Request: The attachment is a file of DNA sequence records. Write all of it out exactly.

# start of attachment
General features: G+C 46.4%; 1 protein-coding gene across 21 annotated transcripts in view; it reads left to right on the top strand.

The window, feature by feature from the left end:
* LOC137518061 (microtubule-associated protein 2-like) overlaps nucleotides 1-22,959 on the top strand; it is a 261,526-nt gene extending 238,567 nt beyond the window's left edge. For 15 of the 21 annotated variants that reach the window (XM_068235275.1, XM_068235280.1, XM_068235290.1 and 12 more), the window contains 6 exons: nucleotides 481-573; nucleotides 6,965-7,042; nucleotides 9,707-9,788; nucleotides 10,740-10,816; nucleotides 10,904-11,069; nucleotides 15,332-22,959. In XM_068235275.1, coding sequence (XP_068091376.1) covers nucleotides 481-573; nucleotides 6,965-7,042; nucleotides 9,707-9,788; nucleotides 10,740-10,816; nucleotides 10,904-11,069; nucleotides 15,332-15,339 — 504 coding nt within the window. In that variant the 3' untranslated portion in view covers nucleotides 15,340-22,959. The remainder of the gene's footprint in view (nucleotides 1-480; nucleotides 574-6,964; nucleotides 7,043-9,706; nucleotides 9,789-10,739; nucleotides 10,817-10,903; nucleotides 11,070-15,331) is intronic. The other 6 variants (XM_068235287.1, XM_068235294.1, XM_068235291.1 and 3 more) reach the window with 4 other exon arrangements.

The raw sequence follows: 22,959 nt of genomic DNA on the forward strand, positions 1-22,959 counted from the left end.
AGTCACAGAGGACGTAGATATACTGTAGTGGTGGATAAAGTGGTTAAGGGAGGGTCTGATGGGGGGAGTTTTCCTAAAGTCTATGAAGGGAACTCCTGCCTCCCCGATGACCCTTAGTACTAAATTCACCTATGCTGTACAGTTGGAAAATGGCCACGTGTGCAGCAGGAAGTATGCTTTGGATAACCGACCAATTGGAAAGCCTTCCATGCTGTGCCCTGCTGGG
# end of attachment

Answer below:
General features: G+C 46.4%; 1 protein-coding gene across 21 annotated transcripts in view; it reads left to right on the top strand.

The window, feature by feature from the left end:
* LOC137518061 (microtubule-associated protein 2-like) overlaps nucleotides 1-22,959 on the top strand; it is a 261,526-nt gene extending 238,567 nt beyond the window's left edge. For 15 of the 21 annotated variants that reach the window (XM_068235275.1, XM_068235280.1, XM_068235290.1 and 12 more), the window contains 6 exons: nucleotides 481-573; nucleotides 6,965-7,042; nucleotides 9,707-9,788; nucleotides 10,740-10,816; nucleotides 10,904-11,069; nucleotides 15,332-22,959. In XM_068235275.1, coding sequence (XP_068091376.1) covers nucleotides 481-573; nucleotides 6,965-7,042; nucleotides 9,707-9,788; nucleotides 10,740-10,816; nucleotides 10,904-11,069; nucleotides 15,332-15,339 — 504 coding nt within the window. In that variant the 3' untranslated portion in view covers nucleotides 15,340-22,959. The remainder of the gene's footprint in view (nucleotides 1-480; nucleotides 574-6,964; nucleotides 7,043-9,706; nucleotides 9,789-10,739; nucleotides 10,817-10,903; nucleotides 11,070-15,331) is intronic. The other 6 variants (XM_068235287.1, XM_068235294.1, XM_068235291.1 and 3 more) reach the window with 4 other exon arrangements.

The raw sequence follows: 22,959 nt of genomic DNA on the forward strand, positions 1-22,959 counted from the left end.
AGTCACAGAGGACGTAGATATACTGTAGTGGTGGATAAAGTGGTTAAGGGAGGGTCTGATGGGGGGAGTTTTCCTAAAGTCTATGAAGGGAACTCCTGCCTCCCCGATGACCCTTAGTACTAAATTCACCTATGCTGTACAGTTGGAAAATGGCCACGTGTGCAGCAGGAAGTATGCTTTGGATAACCGACCAATTGGAAAGCCTTCCATGCTGTGCCCTGCTGGG